Age Discrimination

The Age Discrimination in Employment Act(ADEA) was created because the Civil Rights Act and the Equal Employment Opportunity Act did not cover discrimination of age(Bethel College, 2005). This act covers employees ages 40 and over from discrimination and from being forced into early retirement. Many companies try to use the bona fide occupational qualification when they discriminate based on age(Bethel College, 2005). A 54-year old administrative assistant won a case against her employer after they replaced her with a younger employee and told her she was chronologically challenged(Bethel College, 2005).

Disability Discrimination

The Americans with Disabilities Act(ADA) was passed in 1990 by Congress to help people with disabilities get work(Bethel College, 2005). Employers are forbidden to require a pre-employment medical exam or asking questions about medical history. The ADA stops employers from discriminating against someone having a disability currently, in the past, or are regarded as having a disability. The ADA classifies disabilities as both physical and mental(Bethel College, 2005). These include physical disorders, disease, disfigurement, amputation, psychological disorders, retardation, mental disabilities, and learning disabilities. Employers cannot discriminate in regards to hiring, advancement, termination, compensation, and training. The ADA forces employers to make reasonable accommodations for the disabled. Reasonable accommodations include making work facilities accessible and usable, restructuring jobs or modifying work schedules, purchasing or modifying equipment, and providing appropriate training materials or assistance modified to fit the needs of the disabled(Bethel College, 2005).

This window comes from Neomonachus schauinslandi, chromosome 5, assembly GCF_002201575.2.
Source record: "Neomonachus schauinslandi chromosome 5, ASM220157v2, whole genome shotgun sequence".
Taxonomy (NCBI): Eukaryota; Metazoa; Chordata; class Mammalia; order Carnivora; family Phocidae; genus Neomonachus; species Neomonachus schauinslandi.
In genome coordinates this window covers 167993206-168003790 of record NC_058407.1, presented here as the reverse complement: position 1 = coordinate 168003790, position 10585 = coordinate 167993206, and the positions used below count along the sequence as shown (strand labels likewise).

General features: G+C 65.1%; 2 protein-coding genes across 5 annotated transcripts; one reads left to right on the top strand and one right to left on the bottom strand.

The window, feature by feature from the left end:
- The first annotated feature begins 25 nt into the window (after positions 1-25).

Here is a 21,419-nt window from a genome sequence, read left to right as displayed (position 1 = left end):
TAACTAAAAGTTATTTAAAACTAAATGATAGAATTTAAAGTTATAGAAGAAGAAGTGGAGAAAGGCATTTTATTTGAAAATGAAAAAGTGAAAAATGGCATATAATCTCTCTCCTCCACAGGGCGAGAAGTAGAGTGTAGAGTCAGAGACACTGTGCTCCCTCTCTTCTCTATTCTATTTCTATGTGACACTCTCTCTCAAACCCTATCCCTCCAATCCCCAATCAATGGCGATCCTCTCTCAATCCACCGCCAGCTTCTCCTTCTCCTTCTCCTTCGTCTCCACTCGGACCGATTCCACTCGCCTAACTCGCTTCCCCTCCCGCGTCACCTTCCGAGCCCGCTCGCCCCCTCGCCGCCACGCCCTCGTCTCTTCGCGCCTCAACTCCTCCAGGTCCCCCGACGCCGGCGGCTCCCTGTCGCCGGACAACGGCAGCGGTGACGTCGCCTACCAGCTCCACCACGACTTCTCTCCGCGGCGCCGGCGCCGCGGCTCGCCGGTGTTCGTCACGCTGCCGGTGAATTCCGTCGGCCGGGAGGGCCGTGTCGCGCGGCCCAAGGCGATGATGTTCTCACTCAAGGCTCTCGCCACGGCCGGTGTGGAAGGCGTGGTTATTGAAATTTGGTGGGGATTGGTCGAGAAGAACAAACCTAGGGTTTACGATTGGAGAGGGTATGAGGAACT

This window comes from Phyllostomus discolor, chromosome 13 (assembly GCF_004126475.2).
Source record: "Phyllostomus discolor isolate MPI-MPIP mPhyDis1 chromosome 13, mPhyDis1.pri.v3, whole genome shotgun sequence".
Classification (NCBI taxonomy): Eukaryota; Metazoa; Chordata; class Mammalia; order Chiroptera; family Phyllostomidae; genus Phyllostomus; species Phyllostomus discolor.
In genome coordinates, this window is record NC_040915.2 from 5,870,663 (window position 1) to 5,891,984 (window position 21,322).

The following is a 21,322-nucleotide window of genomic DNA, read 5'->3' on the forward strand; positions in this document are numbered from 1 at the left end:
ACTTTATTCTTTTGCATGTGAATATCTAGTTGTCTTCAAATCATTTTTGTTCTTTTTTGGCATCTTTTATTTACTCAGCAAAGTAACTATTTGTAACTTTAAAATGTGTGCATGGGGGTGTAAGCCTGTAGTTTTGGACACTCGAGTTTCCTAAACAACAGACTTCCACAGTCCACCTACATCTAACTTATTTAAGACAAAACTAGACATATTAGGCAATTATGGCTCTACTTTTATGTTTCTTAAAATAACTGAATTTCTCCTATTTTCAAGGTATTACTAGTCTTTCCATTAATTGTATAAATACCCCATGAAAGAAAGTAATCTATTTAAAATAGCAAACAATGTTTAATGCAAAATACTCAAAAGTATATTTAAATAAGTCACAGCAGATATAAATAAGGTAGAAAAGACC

Affirmative Action

Affirmative action requires federally contracting employers to actively recruit members of minority groups(Bethel College, 2005). Employers have to create written affirmative action plans, set goals, and create timetables for bringing in minority groups(Bethel College, 2005). Federally contracting employers can be terminated if they do not follow quidelines. They can also be ineligible for future federal business. The only problem with affirmative action is the possible lawsuits of reverse discrimination(Bethel College, 2005).

Equal Employment Opportunity Commission

The Equal Employment Opportunity Commission(EEOC) is a United States agency that was created in 1964 for the purpose of eliminating discrimination based on race, color, religion, sex, or national origin in employment. In recent, the EEOC has added age and disability discrimination to its responsibilities. They handle charges of discrimination by investigating, and it the charge is true, they try to reconcile the situation. If not able to reconcile, the EEOC can bring a lawsuit to federal court(“Equal Employment Opportunity," 2009). The EEOC is made up of five members that are appointed by the President, with advise of the Senate(Bethel College, 2005). These members serve five years. While doing an investigation, these members have authority to hold hearings, obtain evidence, and to subpoena and examine witnesses under oath. The EEOC can file civil suits in federal court and be the representation for the person charging a violation of the act. A person must file charges within 180 days of the discrimination(Bethel College, 2005).